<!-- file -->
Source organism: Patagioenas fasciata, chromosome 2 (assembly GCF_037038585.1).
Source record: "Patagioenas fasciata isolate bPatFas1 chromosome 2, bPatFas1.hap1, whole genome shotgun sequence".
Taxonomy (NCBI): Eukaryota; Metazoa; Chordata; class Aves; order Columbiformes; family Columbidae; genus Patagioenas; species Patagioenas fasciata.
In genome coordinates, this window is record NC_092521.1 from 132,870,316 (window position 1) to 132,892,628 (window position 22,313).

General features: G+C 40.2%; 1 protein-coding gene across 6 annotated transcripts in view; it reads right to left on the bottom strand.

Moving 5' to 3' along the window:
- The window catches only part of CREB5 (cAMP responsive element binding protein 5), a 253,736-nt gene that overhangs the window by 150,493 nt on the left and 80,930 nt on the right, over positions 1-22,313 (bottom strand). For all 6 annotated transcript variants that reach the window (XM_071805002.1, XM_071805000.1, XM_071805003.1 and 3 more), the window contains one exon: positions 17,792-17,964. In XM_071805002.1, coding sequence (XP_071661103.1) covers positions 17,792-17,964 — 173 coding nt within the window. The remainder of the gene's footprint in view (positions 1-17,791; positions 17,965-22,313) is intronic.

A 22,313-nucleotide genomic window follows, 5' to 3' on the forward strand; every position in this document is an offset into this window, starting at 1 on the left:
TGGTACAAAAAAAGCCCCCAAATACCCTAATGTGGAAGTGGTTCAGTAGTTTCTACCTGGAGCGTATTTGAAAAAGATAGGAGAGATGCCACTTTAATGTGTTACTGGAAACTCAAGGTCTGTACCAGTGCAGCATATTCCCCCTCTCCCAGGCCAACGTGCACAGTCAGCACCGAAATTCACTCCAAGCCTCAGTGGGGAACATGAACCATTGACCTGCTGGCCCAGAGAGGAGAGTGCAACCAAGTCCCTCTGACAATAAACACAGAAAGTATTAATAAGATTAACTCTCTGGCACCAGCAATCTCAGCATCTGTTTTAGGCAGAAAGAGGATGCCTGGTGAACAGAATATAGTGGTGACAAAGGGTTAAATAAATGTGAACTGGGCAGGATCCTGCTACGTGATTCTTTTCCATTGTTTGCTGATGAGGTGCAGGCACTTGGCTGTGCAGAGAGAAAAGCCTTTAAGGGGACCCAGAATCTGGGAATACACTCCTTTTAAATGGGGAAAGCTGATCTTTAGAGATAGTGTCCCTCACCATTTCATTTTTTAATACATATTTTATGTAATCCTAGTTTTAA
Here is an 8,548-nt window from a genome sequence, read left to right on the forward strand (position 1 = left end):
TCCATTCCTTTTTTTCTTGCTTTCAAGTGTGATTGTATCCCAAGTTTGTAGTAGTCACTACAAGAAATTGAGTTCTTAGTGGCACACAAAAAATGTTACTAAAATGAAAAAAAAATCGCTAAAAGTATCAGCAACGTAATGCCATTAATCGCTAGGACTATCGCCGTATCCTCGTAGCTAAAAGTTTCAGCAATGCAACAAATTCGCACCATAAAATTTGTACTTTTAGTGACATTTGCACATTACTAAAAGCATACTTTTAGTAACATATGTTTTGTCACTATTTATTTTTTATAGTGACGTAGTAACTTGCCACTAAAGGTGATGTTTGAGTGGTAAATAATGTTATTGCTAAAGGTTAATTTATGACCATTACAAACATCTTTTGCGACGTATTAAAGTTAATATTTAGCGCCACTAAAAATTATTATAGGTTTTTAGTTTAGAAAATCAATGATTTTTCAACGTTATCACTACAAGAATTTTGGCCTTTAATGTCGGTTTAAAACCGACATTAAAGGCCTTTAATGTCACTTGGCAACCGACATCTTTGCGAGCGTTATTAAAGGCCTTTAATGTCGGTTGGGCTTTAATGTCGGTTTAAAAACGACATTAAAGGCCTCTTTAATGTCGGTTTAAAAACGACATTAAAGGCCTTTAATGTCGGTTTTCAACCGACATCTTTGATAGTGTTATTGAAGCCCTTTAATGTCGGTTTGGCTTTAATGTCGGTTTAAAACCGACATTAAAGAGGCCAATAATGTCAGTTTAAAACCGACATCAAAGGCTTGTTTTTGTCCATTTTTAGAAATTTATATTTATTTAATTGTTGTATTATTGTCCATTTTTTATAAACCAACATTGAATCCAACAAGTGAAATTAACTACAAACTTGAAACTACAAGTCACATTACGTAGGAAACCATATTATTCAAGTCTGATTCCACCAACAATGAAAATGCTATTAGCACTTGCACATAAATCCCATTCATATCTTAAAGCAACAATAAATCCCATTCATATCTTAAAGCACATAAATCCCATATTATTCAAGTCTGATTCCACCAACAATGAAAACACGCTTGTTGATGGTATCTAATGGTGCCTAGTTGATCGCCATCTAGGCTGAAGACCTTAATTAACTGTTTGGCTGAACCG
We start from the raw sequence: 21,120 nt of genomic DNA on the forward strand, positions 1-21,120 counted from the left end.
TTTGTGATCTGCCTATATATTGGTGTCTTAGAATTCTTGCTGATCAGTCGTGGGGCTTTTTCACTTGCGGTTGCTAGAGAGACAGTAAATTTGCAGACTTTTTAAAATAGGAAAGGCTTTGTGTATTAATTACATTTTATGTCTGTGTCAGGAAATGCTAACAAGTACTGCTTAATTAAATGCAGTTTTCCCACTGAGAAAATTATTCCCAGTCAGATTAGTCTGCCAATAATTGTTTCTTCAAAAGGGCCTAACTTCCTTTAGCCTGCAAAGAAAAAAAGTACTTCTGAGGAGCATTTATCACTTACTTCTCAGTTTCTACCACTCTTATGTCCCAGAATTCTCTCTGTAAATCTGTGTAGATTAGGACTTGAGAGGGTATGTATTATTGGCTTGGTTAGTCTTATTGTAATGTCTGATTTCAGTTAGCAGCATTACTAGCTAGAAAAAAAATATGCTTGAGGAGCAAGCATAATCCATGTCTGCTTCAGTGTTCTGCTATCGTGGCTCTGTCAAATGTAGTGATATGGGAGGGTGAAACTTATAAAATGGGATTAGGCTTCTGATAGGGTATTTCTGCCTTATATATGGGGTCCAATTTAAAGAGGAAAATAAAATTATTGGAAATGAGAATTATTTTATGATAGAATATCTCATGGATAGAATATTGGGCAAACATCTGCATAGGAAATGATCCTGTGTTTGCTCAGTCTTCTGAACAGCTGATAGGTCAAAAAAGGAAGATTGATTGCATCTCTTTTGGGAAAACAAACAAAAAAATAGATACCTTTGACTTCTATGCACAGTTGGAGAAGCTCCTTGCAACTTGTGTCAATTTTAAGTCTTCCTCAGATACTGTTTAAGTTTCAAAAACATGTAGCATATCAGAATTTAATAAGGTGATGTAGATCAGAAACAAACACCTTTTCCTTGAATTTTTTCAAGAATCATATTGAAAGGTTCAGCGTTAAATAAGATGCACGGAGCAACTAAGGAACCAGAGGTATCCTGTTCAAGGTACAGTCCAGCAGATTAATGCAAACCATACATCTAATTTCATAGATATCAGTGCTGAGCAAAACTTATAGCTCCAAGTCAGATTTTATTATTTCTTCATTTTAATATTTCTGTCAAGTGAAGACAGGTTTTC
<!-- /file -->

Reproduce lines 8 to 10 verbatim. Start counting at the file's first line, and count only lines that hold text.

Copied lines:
A 22,313-nucleotide genomic window follows, 5' to 3' on the forward strand; every position in this document is an offset into this window, starting at 1 on the left:
TGGTACAAAAAAAGCCCCCAAATACCCTAATGTGGAAGTGGTTCAGTAGTTTCTACCTGGAGCGTATTTGAAAAAGATAGGAGAGATGCCACTTTAATGTGTTACTGGAAACTCAAGGTCTGTACCAGTGCAGCATATTCCCCCTCTCCCAGGCCAACGTGCACAGTCAGCACCGAAATTCACTCCAAGCCTCAGTGGGGAACATGAACCATTGACCTGCTGGCCCAGAGAGGAGAGTGCAACCAAGTCCCTCTGACAATAAACACAGAAAGTATTAATAAGATTAACTCTCTGGCACCAGCAATCTCAGCATCTGTTTTAGGCAGAAAGAGGATGCCTGGTGAACAGAATATAGTGGTGACAAAGGGTTAAATAAATGTGAACTGGGCAGGATCCTGCTACGTGATTCTTTTCCATTGTTTGCTGATGAGGTGCAGGCACTTGGCTGTGCAGAGAGAAAAGCCTTTAAGGGGACCCAGAATCTGGGAATACACTCCTTTTAAATGGGGAAAGCTGATCTTTAGAGATAGTGTCCCTCACCATTTCATTTTTTAATACATATTTTATGTAATCCTAGTTTTAA
Here is an 8,548-nt window from a genome sequence, read left to right on the forward strand (position 1 = left end):